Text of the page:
Mickey first introduced Alex to Sikhounmuong, a talented designer who had recently left J Crew and Madewell after 16 years with the business. (“I was like Somsack’s unofficial agent for jobs,” says Mickey. “He’s a lovely, hugely talented person.”) The designer was fatigued from the pace of working for billion-dollar companies, designing 100 new shirts every season, and was looking for something more personal and fulfilling. 

“We said, ‘Well, why don’t we take the name Alex Mill and make something bigger out of it?’” says Alex. 

Sikhounmuong came on board and Mickey, who had invested in Outdoor Voices and Warby Parker before leaving J Crew, made an investment, too. They paused the brand for a few months and relaunched it in 2019 with a different model, with expanded collections for both men and women, a slightly lower price point, a better website and primarily selling direct-to-consumer. 

Sikhounmuong’s vision was heavily influenced by vintage workwear and uniforms, like the sturdy, roomy chore jackets that first appeared in France in the late 19th century and became popular on both sides of the Atlantic in the 1920s. As something of a lark, Sikhounmuong introduced a jumpsuit for women that quickly took off and has surprisingly become one of Alex Mill’s bestselling styles and a sort of brand motto. “[It] speaks to what I think customers are looking for these days, which is that level of ease and simplicity when getting dressed up,” he says. 

There are no skinny jeans or ripped-from-TikTok trend items to be found among Alex Mill’s collection. The brand is all about comfort and practicality, with a lived-in sense of style. “We have a slogan we use – ‘Wake up, get dressed, don’t overthink it’ – we say that a lot,” says Alex.

Alex Mill totes
Alex Mill totes © Clément Pascal

His father, who officially took the title as Alex Mill’s CEO last summer, formalising what was already a growing role in the business, espouses the same mentality. “Gap was very simple when we started, [and] it took off like a rocket... But that’s how we grew all the companies. They have a point of view.” Another priority of Mickey’s for Alex Mill is avoiding the markdowns that have dogged the likes of Gap and J Crew in recent years, which incentivise customers to expect discounts to shop. He says he has been advised to raise Alex Mill’s prices but is set against it, because it can often require promotions to move products.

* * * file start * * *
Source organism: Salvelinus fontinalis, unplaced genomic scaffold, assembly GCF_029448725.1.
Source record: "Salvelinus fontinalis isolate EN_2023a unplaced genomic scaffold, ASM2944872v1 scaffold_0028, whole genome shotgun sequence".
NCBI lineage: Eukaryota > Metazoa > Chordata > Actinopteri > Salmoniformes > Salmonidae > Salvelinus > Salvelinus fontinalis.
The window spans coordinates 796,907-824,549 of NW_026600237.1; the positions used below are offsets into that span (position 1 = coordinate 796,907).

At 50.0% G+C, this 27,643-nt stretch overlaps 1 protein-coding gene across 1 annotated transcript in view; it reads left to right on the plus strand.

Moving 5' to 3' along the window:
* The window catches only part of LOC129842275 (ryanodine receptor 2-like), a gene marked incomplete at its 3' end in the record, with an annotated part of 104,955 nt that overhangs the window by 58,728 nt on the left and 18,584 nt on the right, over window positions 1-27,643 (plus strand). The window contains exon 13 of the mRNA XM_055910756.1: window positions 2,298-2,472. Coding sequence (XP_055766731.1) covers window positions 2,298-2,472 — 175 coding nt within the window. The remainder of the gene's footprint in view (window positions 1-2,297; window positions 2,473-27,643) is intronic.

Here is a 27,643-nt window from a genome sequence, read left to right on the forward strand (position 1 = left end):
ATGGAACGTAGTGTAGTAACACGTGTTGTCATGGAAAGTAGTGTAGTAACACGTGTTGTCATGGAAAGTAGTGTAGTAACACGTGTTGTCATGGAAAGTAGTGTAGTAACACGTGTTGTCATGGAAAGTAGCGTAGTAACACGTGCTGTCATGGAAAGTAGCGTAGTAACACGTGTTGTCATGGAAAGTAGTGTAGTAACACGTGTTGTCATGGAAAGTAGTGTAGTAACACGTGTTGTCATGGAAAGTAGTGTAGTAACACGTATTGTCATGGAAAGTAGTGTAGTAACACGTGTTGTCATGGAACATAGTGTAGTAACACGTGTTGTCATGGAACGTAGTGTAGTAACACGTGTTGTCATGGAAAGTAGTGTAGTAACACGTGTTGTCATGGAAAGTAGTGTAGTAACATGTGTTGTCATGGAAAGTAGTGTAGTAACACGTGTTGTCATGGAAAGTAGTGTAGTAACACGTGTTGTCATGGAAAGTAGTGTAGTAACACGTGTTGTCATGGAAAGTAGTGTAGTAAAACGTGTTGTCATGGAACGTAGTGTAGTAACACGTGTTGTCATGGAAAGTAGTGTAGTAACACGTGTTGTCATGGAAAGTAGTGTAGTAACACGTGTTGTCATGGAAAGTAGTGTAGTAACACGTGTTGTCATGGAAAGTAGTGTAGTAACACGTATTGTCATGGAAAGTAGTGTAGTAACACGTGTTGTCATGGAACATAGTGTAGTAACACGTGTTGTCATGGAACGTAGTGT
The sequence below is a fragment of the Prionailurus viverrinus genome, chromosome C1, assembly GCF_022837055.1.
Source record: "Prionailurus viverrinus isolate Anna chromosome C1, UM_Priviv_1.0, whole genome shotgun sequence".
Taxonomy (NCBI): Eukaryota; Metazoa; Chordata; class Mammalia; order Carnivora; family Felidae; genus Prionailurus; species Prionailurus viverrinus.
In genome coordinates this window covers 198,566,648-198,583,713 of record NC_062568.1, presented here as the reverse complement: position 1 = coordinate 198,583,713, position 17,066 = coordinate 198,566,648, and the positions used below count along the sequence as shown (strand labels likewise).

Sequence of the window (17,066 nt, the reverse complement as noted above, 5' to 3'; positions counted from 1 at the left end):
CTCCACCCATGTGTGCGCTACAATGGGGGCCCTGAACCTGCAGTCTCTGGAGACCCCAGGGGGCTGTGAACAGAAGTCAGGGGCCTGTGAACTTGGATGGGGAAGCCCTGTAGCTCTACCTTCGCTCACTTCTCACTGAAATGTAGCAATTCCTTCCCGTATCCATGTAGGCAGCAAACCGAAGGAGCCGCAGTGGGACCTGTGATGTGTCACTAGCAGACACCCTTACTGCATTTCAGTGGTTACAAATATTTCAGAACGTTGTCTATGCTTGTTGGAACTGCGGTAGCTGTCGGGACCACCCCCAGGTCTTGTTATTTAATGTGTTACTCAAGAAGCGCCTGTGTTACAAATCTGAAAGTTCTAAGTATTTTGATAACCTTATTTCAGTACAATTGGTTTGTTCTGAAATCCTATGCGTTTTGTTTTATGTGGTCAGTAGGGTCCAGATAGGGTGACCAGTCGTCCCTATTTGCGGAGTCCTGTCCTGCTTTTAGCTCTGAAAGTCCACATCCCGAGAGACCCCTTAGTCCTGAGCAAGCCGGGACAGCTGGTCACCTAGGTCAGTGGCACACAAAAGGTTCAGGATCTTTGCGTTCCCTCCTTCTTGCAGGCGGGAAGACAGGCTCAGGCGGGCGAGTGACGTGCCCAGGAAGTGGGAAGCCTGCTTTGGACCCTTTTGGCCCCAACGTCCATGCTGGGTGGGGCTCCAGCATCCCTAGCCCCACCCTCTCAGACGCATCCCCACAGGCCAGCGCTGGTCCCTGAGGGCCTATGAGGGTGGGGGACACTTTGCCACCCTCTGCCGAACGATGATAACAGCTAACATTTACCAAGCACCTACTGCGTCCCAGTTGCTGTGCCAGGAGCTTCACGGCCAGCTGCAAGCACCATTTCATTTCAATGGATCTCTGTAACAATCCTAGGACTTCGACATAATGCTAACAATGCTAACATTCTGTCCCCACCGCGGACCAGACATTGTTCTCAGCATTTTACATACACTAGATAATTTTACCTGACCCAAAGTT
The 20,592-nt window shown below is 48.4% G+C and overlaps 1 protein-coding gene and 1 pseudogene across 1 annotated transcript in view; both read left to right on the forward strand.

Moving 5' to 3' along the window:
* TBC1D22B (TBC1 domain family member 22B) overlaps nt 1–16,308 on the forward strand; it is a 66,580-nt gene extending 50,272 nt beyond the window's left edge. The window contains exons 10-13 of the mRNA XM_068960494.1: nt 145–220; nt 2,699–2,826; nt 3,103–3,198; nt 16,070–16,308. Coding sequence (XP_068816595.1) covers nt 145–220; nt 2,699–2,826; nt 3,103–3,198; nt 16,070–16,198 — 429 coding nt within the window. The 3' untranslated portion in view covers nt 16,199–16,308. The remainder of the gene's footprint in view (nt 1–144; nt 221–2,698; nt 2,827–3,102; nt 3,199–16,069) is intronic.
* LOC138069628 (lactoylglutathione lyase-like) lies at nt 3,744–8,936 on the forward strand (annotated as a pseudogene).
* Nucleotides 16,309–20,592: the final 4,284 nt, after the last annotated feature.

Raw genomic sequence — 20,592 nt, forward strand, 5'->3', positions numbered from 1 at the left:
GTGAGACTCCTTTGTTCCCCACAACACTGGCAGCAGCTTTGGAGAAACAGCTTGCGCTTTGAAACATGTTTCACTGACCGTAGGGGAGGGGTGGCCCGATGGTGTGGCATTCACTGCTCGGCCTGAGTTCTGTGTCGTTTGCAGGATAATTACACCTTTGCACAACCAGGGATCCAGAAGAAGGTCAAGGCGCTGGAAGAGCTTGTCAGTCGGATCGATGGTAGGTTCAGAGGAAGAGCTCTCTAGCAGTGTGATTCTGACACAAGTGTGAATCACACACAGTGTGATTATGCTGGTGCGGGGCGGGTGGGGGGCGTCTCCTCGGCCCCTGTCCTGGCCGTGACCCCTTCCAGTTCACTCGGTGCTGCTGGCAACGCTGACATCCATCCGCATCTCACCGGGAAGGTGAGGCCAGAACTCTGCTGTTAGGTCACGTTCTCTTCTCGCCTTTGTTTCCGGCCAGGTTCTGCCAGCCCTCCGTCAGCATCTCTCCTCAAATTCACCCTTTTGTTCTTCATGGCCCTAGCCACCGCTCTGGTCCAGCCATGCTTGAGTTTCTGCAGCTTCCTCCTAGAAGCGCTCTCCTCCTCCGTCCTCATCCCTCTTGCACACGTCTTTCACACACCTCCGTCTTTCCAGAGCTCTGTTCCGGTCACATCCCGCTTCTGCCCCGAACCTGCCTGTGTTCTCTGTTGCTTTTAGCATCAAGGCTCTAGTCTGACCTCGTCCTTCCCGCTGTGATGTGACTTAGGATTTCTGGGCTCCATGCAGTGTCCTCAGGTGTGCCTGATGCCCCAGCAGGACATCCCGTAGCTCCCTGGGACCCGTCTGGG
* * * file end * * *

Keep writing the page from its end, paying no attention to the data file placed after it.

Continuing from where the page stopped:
“It’s not the vision we have, there’s a value component,” Mickey says. “We’ve never put anything on sale.” He pointed to the denim work jacket, which sells for $195. “It’s a $300 jacket. And I think people say, ‘I love your goods and I think the prices are fair and it’s well made.’”

Although Mickey no longer has to explain himself to shareholders, working with his son creates its own challenges and sensitivities. “Father, son – [there are] complications, but you work it out,” Mickey says. “He’s the founder and conscience of the company… Without him, I wouldn’t be employed.”

Mickey describes Alex Mill as being in its “infant” stage but with the kind of growth potential that has him dreaming of one day opening as many as 40 stores in the “best places in America”. (Still, a far cry from the store networks of his prior brands, which operated thousands of branches across the country.) “America for us – it’s a $300mn, $400mn or $500mn market easily,” he says.

Alex Mill is looking beyond its US borders this year in small but key ways. It has begun shipping online orders globally and is also embarking on a collaborative exchange with the Paris menswear brand Brut. When Alex Mill opens its new store on Mercer Street in SoHo (replacing its second location across the street), it will offer a selection of vintage Brut pieces. 

Collaborations are part of Alex Mill’s strategy to catch the attention of a wider audience. In 2020, it released a pyjama collection with Jimmy Fallon and created a limited-edition shirt with Joanna Goddard, founder of the blog Cup of Jo, to the same effect. Expanding into more accessories is also on the horizon. The brand launched its first women’s shoe last autumn, a ladylike velvet flat, and will continue to add cold-weather items and other pieces that go beyond the wardrobe staples Alex Mill started with. “It’s not necessarily always just getting into a lot of categories, but also reinforcing existing ones,” says Alex, explaining the value of offering new fabrics for hit pieces like the work jacket. 

“It’s the fundamentals of everyone’s uniform,” says Mickey. “Not that they should look the same. I remember all my mistakes my whole life… at Gap, we had a campaign, ‘Everyone in Leather’,” he says, remembering an ad that pushed too much uniformity. “Terrible.”

Alex Mill is built on the idea of a uniform, but one that can be interpreted by teen trendsetters and confident boomers alike. It’s a tricky message to communicate, but one its founders see clearly. “It’s a matter of figuring out where the openings are in the market,” says Mickey. “We look at every product that goes in. I did that with three companies – Old Navy, Gap and Banana Republic... But it was never like what J Crew became or what I think we’re going to be here.”